“Little girls get hurt when they play grown-up games.”
V.C. Andrews original books (pre-ghostwriter) could do tragic like no one else. Even after taking the children out of the attic, she still retained that distinctive and haunting tone that worked in the original. While Flowers in the Attic is the better novel, Petals on the Wind is definitely a worthy follow-up.
Cathy is again the lead, bent on revenge and not letting the past go. The author doesn't shy away from the intensity of her weird romance angles either, not including just a strange incestuous bonding with a brother, but also now including much older father-figure mentor who took her and siblings in when they had nowhere else to go. As weird as this sounds, I was rooting for Paul later; he was a fascinating character.
Petals perhaps focuses too much on relationship angst and woes, not just in one man or two, but four. Things soured for me with her Julian phase - the guy was such a controlling and abusive tool. She never sees it, either. I'm thinking VC Andrews lets that lie in there and occur without character growth because she is showing Cathy as the damaged being she is, led into vulnerable relationships that aren't always positive. How she didn't see abuse is questionable, yet combining the unstable relationship in the mystical world of ballet was a surreal treat.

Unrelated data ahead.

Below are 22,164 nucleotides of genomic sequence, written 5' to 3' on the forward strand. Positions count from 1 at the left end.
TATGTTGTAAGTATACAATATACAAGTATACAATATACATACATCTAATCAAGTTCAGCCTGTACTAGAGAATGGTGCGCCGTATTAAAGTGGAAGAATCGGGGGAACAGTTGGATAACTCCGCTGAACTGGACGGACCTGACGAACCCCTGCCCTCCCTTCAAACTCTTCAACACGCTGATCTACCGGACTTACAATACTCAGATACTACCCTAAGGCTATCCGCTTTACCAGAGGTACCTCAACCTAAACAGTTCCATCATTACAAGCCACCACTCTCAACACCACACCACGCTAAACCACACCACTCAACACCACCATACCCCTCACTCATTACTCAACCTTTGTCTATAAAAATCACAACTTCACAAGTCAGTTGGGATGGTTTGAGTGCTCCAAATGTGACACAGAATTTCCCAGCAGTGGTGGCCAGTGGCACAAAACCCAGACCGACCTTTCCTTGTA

I'll hold back the identity of the final guy, someone she actually loved with an intensity that defied years, since it's a small surprise twist that occurs later and ties all in the books in together. The ending with that one irritated me, though, would have been nice if it worked out differently. Sometimes it seems VC Andrews throws some things in there just for tragedy effect, but I can see the plotting twist purpose - showing another side of the villain and the lengths she'll go to reveal evils and keep her prettier face on, but also to have Cathy go to her ultimate better half for good.
“Angel, saint, Devil's spawn, good or evil, you've got me pinned to the wall and labeled as yours until the day I die. And if you die first, then it won't be long before I follow.”
Chris is still awesome, but still strange too. There comes another blow for the Dollanganger dolls, done to the point where it's almost melodramatic and too much, a little silly in its tragedy, just didn't work for me with what happens to one of them. In a way it's a poetic tragic ending, but it's also far-fetched.
We get to see the returning villains from Flowers, like the grandmother and the mother, but I won't spoil their condition or what happens. Let's just say there's a clever enough showdown, although it wasn't fully satisfying on all levels. It's interesting to read Garden of Shadows for the grandmother's viewpoint and to understand more where she's coming from, as much as in Flowers in the Attic as it is for this sequel.
By the time these relationships ended, it was downright tiring. Too much in one book. Still, they were intriguing on their own, the book has this unusual, haunting feel surrounding it, and it's unique enough that it grabs attention. Pacing may be slower due to too many relationship shifts, but so much happens in this book that I didn't feel cheated when the last page was read.
Even with flaws, it's hard to put down. These are fun drama wrecks I can't look away from.
“All you need do is say good-bye to yesterday’s loves, and hello to the new. Look around and see who needs you most and you won’t go wrong. Forget who needed you yesterday.”
“I think you might be the kind to put all the men you love up so high they are bound to come tumbling down.”
Reviews of the Series: